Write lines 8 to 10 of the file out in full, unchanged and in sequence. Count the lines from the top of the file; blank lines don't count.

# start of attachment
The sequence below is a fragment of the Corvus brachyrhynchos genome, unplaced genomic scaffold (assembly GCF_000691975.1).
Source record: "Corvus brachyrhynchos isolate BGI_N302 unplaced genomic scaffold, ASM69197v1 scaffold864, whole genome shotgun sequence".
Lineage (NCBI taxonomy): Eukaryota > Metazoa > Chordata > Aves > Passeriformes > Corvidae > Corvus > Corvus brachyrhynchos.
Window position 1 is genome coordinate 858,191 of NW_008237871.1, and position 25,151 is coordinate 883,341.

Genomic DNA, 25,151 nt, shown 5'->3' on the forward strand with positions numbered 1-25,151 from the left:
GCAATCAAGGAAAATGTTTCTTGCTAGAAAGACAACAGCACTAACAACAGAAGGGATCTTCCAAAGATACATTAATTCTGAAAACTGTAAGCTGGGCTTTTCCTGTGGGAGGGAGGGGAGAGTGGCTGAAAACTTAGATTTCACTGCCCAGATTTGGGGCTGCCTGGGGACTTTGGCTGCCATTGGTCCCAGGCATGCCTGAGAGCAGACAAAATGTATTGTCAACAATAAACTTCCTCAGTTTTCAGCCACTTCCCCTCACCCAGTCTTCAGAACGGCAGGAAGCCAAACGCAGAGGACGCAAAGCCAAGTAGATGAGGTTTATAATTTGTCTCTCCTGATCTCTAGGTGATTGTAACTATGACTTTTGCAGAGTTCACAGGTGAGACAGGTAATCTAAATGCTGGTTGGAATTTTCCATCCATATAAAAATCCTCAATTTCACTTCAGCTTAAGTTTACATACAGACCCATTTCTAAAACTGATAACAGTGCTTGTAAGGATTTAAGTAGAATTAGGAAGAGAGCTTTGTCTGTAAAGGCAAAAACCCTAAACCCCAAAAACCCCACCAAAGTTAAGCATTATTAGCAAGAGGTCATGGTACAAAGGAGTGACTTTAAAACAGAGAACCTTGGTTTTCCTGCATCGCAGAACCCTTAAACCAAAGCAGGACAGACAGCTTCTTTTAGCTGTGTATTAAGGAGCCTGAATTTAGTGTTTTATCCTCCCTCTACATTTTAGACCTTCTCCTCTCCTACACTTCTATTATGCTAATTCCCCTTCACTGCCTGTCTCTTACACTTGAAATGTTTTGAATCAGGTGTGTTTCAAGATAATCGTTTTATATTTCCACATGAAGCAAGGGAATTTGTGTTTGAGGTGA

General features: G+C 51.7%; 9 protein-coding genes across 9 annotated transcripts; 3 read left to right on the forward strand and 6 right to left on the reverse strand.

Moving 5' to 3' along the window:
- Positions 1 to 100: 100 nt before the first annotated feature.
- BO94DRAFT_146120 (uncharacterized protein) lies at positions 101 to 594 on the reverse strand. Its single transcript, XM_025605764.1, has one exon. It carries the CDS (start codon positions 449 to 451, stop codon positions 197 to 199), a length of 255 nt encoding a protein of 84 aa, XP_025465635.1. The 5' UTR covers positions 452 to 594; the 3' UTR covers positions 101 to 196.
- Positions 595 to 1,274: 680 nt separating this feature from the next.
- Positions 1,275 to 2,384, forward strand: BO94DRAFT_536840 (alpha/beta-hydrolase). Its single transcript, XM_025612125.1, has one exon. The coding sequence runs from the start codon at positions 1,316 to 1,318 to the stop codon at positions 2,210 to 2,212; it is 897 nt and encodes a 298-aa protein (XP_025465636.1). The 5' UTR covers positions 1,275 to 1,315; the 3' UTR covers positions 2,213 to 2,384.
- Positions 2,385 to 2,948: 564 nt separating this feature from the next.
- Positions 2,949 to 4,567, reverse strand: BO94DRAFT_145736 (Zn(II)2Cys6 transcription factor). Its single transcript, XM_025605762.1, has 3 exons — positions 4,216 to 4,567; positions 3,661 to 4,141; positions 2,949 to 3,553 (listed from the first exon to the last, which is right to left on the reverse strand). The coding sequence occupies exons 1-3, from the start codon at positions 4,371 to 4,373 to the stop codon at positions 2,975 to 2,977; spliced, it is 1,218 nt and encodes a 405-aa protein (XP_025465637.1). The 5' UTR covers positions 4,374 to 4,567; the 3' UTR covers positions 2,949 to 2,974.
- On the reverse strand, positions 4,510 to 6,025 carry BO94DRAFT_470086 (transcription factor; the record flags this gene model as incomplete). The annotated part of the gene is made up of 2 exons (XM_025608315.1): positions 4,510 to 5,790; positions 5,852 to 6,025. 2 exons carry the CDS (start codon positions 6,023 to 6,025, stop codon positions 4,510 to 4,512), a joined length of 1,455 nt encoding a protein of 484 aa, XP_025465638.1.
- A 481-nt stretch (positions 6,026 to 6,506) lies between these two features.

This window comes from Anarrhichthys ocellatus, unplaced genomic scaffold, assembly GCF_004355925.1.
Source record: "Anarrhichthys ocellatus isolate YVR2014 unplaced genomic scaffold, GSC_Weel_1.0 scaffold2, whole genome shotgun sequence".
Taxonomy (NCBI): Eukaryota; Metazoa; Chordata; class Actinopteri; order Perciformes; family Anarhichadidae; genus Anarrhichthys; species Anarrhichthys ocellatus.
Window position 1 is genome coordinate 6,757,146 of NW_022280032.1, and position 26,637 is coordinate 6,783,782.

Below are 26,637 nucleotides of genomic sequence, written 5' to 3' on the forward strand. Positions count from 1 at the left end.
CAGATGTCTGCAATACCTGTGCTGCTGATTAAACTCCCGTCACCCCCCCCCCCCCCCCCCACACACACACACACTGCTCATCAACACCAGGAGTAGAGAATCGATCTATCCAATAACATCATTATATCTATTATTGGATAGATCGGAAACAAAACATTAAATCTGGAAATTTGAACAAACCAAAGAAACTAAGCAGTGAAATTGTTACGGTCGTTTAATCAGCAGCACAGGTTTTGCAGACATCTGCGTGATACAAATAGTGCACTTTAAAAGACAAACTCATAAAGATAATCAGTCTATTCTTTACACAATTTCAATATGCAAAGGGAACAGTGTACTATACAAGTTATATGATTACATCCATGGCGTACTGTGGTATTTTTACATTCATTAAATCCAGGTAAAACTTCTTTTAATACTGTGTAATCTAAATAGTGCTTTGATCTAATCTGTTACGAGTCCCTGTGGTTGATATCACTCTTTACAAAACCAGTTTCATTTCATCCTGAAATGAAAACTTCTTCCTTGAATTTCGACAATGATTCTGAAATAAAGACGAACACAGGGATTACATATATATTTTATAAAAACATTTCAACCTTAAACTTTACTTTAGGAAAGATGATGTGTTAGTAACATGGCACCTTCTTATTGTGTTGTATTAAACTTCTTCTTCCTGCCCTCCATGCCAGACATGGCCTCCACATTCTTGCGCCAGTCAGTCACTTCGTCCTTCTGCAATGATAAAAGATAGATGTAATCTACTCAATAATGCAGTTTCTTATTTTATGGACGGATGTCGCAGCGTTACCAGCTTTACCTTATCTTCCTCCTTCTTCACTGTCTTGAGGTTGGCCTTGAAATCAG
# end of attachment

Moving 5' to 3' along the window:
- Positions 1 to 100: 100 nt before the first annotated feature.
- BO94DRAFT_146120 (uncharacterized protein) lies at positions 101 to 594 on the reverse strand. Its single transcript, XM_025605764.1, has one exon. It carries the CDS (start codon positions 449 to 451, stop codon positions 197 to 199), a length of 255 nt encoding a protein of 84 aa, XP_025465635.1. The 5' UTR covers positions 452 to 594; the 3' UTR covers positions 101 to 196.